“Our adversaries have begun to catch us in technology and in some cases, we believe, may overmatch some of our systems,” said a senior intelligence advisor.
That’s why “we’re particularly interested in the pursuit of the third offset,” he said.
Gary Phillips, senior intelligence advisor for the U.S. Army Training and Doctrine Command’s G-2, Intelligence Support Activity, spoke about the outcome of Unified Quest 2016, or UQ, during a Feb. 19 media roundtable. He was joined by Brig. Gen. Lee Quintas, director, Concept Development and Learning Directorate, Army Capabilities Integration Center.
Unified Quest is the Army’s annual future study exercise, designed to explore strategies and challenges and offer solutions to the force of 2025 and beyond.
The third offset is a Department of Defense strategy begun in 2014, formally called the Defense Innovation Initiative.
The strategy includes targeting scarce modernization dollars at new technologies that could potentially disrupt technologies being used or being developed by adversaries, according to a speech delivered by Deputy Secretary of Defense Bob Work, Jan. 28, 2015.
The reason it’s known as the third offset, Work said, is because the first was weaponry developed during the 1950s to offset the Soviet’s “very, very great conventional strength.”
The second offset also took place during the Cold War in response to Soviet power, but it occurred later, in the 1970s, Work said. That’s when the newly-formed Defense Advanced Research Projects Agency led efforts to build battle networks and precision-guided munitions.
“But just as with the first offset strategy, the second offset strategy is showing its teeth,” Work said. “We’re now starting to see the capabilities and the advantages that it accrues to us is starting to erode, and at an accelerating pace.”
The Future Forces Design I seminar held in November at Fort Leavenworth, Kansas, and the follow-on to that, Future Force Design II, held in Potomac, Maryland, in January, generated a number of ideas regarding what the third offset might look like, and not all of it was technology driven.
Quintas said a lot of the analysis involved looking at how the Army is structured. Specifically, he said how the Army is structured at the division, corps and theater levels, and how effectively those higher echelons support the brigades in joint and expeditionary maneuvers.
Brigades were examined too, he said.
“We looked at our airborne brigades and realized as we did the analysis that they lacked tactical mobility, they lacked reconnaissance capability and lacked mobile protective firepower,” Quintas said. “So, you look at that as a gap and come up with an integrated solution that includes ground mobility for light infantry forces, light reconnaissance vehicular capabilities for the scouts and cavalry squadrons and it includes mobile protective firepower to assist those formations as well.”
Quintas said the UQ participants were especially impressed by the speed at which events can occur at any time in the world.
The Army is largely U.S.-based, with a relatively small forward presence, he said. The rapid rate in which situations develop can impact the time it takes getting to any particular place in the world.
“We’ve got to be able to deploy on short notice to austere locations and operate on moment’s notice,” Quintas said. “We’ve got to be agile in terms of transitioning across the range of military operations. We’ve got to have endurance to sustain those efforts for ample duration. And, we’ve got to have adaptable formations that possess capabilities to operate across the range of military operations.”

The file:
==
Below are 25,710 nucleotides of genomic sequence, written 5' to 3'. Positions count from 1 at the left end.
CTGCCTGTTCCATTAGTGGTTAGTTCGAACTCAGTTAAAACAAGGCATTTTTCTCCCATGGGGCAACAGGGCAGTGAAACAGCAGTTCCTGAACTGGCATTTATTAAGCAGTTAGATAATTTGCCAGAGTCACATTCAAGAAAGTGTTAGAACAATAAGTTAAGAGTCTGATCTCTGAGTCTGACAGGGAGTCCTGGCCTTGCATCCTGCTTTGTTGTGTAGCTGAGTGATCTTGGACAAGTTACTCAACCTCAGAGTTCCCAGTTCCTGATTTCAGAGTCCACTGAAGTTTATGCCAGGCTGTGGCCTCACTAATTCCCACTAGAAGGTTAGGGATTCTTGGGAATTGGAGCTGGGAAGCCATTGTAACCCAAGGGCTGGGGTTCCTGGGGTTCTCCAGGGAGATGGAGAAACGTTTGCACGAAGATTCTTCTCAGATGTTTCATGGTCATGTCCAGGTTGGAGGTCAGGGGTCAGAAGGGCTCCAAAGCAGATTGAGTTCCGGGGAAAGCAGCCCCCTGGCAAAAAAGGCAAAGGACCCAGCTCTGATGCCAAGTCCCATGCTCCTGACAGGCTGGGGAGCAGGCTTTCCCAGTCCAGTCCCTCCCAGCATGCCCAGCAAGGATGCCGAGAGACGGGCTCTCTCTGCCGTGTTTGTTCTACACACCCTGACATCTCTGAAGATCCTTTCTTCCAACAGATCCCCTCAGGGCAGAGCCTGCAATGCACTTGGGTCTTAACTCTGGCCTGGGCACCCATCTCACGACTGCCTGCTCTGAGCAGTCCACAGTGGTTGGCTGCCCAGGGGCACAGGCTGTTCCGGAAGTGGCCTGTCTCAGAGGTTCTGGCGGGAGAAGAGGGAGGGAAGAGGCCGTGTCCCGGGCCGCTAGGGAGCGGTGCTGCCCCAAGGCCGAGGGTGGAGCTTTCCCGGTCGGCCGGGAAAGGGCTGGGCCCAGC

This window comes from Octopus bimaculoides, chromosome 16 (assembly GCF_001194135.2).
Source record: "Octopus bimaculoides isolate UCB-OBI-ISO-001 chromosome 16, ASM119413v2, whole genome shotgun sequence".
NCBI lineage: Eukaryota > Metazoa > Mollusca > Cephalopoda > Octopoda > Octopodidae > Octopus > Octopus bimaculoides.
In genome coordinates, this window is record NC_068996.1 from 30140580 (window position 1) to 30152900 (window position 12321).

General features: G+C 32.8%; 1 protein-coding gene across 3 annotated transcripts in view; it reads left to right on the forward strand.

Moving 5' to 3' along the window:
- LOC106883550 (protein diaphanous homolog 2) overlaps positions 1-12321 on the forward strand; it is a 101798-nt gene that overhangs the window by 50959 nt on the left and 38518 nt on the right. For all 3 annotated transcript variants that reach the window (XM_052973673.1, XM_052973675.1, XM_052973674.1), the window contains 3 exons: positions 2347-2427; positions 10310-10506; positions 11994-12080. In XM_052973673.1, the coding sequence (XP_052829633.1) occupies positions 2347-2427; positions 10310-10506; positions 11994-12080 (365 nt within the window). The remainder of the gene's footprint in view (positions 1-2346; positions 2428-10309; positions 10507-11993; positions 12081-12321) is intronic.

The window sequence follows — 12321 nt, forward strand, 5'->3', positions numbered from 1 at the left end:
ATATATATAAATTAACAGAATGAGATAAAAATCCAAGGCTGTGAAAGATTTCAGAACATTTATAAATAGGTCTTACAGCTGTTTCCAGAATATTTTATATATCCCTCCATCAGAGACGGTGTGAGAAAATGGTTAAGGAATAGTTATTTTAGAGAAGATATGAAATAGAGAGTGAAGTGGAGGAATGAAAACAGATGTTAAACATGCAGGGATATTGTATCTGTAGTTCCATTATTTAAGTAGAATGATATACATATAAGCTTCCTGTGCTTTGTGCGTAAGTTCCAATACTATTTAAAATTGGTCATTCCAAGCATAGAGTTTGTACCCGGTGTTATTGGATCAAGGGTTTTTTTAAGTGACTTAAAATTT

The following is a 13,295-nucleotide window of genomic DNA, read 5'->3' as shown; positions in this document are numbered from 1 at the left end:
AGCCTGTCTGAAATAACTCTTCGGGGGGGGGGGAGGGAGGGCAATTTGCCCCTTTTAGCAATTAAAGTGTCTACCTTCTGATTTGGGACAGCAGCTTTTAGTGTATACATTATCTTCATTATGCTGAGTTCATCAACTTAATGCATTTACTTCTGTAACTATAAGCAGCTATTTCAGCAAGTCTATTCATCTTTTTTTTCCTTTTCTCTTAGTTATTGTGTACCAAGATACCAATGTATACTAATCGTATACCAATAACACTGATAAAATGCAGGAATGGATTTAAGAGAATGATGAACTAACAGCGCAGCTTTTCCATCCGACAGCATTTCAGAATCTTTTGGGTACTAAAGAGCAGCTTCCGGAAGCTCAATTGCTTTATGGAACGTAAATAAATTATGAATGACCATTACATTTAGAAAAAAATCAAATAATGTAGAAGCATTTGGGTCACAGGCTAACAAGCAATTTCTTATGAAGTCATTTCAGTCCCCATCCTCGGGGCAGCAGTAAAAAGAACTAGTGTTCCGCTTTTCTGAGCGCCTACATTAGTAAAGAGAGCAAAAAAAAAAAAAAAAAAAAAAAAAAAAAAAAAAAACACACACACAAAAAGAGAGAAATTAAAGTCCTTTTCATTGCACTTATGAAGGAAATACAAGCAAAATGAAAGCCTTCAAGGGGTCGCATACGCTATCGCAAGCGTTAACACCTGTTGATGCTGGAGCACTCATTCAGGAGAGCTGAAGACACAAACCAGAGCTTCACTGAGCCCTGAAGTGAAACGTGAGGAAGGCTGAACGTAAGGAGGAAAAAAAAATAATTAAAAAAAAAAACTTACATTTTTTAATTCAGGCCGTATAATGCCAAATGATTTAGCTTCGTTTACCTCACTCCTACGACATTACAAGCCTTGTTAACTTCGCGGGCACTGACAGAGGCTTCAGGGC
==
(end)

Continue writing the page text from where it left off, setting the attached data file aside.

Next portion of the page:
Regarding adversaries, Quintas noted: “They’ve studied us and they know there will be a certain amount of time it will take us to project power forward.” As a result, UQ focused on determining what “capabilities and authorities” forward assets may need to make a more rapid transition from buildup to operations.
The other thing that impressed UQ participants was the “transregional aspect to our world,” meaning how events in one part of the world can impact others, including the homeland.
For instance, the linkage between the Islamic State and recent attacks in Paris. And, the spread of al Qaeda to other areas.
Another insight gained at UQ is the extreme complexity of operations in various theaters, Quintas said.
For instance in the European theater, Soldiers must become familiar with a variety of NATO country standards and procedures. Other theaters have their own, he said. The regionally aligned force structure “is an opportunity for us to build greater understanding of those environments and more effectively operate with inter-organizational and multinational partners.”
The U.S. isn’t the only nation or group pursuing an offset. Potential adversaries are as well, Phillips said.
The growing cyber and electronic warfare capability of potential adversaries threaten to take down sophisticated U.S. defense systems, he said.
Overmatch by the enemy isn’t necessarily a new super technology, Phillips said. “It’s the way it’s integrated into the force and the way it’s used.”
A “mashup” of technology is an example of this, he said, meaning using new technology to make an old system more lethal.
An example of that mashup, he said, would be using an iPad to site mortar fire from a legacy 82mm Russian mortar.
Phillips admitted that the outcomes of UQ can only inform the Army to a certain extent “because the future is unknowable. But, you can see a silhouette and likely possibilities in understanding causes of war and turning points or shifts in the character of war.”